Because 99% of the stuff in a toy store isn’t really made with the learning needs of autistic children in mind (not likely gonna see “For reading levels 6 and up and speech levels 1 and up!” on a toy) and because there’s no telling what the J-Man will play with and what he won’t, I’ve started making ‘folder games’.
These are just very cheap learning games made from manila folders, velcro dots, and other stuff that you can for the most part find around the house, or for almost no cost at the store. And when you’re done with them, you can just fold them up and slide them on a shelf.
The ones I’ve made lately center on matching words with objects (e.g. a square of one color, then he puts the word under it – or vice-versa) with some number and letter matching thrown in too. This seems like a big leap in mental effort for him, so his attention span is lower. But that’s just how he normally is with newer challenges, so it’s nothing unusual. He perseveres and soon amazes us with the things he can learn.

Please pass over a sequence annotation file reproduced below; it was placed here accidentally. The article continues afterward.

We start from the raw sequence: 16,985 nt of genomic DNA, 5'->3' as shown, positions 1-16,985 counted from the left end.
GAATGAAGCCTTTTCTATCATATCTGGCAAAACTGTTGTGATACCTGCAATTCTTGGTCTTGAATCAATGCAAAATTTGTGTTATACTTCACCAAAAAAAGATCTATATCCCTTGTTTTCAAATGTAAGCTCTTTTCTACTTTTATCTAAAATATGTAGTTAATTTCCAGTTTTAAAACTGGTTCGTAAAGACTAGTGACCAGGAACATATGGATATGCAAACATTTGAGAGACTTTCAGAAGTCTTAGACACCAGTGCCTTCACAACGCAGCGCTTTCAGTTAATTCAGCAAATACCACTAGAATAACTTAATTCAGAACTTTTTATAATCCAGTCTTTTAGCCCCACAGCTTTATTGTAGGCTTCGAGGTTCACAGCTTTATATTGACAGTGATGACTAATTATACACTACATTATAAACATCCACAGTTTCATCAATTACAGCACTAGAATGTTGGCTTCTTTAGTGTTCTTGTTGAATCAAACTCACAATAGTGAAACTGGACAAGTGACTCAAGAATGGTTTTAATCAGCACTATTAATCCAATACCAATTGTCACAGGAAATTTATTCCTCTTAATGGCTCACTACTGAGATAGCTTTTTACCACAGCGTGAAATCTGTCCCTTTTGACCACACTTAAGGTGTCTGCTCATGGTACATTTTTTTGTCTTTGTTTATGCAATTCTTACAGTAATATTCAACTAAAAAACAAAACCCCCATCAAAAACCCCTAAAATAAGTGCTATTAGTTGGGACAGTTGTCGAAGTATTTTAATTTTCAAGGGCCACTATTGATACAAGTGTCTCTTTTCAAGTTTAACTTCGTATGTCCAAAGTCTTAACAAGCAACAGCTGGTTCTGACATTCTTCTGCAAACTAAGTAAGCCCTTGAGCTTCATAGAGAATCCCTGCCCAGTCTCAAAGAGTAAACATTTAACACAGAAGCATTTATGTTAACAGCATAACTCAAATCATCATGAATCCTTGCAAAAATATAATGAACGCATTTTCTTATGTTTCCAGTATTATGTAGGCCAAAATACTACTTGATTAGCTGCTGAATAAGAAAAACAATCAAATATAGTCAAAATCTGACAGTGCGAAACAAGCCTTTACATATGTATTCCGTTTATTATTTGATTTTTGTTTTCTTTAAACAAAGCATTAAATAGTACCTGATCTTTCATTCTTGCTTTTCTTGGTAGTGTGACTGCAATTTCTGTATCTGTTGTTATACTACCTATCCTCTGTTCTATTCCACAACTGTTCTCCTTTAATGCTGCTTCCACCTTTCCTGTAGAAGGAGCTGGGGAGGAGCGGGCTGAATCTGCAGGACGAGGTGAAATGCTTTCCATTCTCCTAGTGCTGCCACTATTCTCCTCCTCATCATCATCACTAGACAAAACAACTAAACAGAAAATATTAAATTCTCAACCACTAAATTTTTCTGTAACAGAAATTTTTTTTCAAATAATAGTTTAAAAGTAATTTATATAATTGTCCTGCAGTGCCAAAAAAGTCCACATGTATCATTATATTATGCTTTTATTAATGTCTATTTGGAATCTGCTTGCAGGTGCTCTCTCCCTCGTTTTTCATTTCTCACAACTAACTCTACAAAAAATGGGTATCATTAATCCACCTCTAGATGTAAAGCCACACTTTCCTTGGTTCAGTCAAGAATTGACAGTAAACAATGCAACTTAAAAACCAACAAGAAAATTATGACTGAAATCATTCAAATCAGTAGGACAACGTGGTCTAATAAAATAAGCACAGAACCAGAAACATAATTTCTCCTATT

So I’d like to show you three examples of these folder games. I think the entire cost for these three activities took less than $2 out of the supply budget plus the time it took us to make them. And as a bonus, the folders themselves are reusable for countless other activities I haven’t finished yet.
This is just a manila folder with eight velcro dots stuck in it – four for the color squares, which are made from construction paper – and four for the label strips, which I printed off my computer as sheets of about 20 words each and then cut them out. All of these things are laminated with matching velcro dots on the back so they’ll stick to the folder.